Tuesday, 30 August 2011

Worst Ever Dining Experiences #4: South Kensington, London

Before I bought my flat in London, we often used to stay at a boutique hotel in South Kensington called Number 16. It was a converted row of houses, all terribly English. Eventually it priced itself out of what we thought was reasonable, considering the small if pretty rooms, and we swapped our allegiance for the Royal Garden. There are leafy squares to the south of Old Brompton Road, and plenty of restaurants and useful shops within walking distance. South Kensington station is close by, and the South Ken Museums are a 10 minute walk away. All in all, a nice area.

We'd just arrived from somewhere. We were tired, and didn't want to hike across London. Somewhere, we saw something favourable about an Italian place, in one of the side streets by the tube station.

It seemed fine, typical of London neighbourhood Italian restaurants. I can't remember what we ate, probably something involving veal or pasta or both. What I do remember is the wine we ordered, a bottle of Chianti Classico - a reliable standby with Italian food. When the bottle came, it was a Chianti but not a Classico. This is more than just a matter of a name - the "Classico" suffix represents a 50% or more increase in value and in quality. But it tatsed fine, and we weren't in a mood to make a fuss, so we drank it with our meal.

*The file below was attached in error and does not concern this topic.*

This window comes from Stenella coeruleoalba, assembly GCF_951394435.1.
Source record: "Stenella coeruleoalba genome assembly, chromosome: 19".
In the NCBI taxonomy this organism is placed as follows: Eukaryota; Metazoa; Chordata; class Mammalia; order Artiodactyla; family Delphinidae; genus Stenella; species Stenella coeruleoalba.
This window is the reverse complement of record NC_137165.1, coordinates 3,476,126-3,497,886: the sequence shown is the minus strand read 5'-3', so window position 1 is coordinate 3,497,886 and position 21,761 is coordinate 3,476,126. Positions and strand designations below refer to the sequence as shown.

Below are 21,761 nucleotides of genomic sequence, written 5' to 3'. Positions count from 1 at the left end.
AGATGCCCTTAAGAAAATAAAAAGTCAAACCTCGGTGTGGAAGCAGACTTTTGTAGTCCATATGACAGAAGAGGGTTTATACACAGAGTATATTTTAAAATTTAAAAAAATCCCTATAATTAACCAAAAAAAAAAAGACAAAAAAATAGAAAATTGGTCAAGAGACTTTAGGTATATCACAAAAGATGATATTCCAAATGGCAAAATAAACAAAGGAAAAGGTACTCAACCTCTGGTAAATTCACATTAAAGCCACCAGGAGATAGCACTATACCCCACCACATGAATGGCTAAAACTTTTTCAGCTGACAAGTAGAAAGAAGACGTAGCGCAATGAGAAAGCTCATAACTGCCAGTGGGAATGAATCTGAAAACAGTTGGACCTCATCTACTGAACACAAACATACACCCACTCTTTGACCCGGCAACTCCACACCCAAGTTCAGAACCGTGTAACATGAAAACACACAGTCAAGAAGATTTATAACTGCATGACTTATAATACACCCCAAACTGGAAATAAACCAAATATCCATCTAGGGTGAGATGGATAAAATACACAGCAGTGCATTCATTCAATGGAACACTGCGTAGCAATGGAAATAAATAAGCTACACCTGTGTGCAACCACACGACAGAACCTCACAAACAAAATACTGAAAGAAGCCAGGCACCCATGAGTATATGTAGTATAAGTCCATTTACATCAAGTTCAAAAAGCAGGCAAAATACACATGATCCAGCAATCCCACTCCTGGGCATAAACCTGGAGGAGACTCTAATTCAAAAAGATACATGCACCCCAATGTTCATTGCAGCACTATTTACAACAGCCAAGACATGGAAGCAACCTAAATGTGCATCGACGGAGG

When the bill came, I noticed a line that said "Chianti Classico". I mentioned to the waiter that this wasn't what we'd had. The bottle was still there on the table for him to see. His reaction was a surprise, to say the least. He started screaming at us, accusing us of goodness knows what. I suppose he thought we were trying to get a cheap meal. We weren't of course, but we don't like paying for things we didn't get.

This went on for a while, and no doubt I yelled back at him, until eventually the owner came by. By this time I was certainly in no mood to pay for the "Classico" we hadn't had, and I told him so. He came straight out and accused me of trying not to pay. Eventually, getting fed up with whole scene, I suggested that he call the police.

Suddenly everything changed. He became as nice as anything. "I give you dinner for nothing," he said, "Next time you in London, you come here, I give you wonderful meal, best wine." Clearly, a visit from the police was not at all his idea of how the evening should end. He no doubt had a kitchen full of illegal immigrants, and probably quite a few health code violations. Restaurants are an ideal way to launder illegal money, too (as are nail parlours, but don't ask how I know that). Who knows what else he was afraid of.

So everything was amicable, and to profuse apologies we left. As you can imagine, we were quite bemused on our short walk back to the hotel.

The place was still there for quite a while afterwards, though it has gone now. Evidently the police took a while to catch up with it. Needless to say, we never did claim our free meal.

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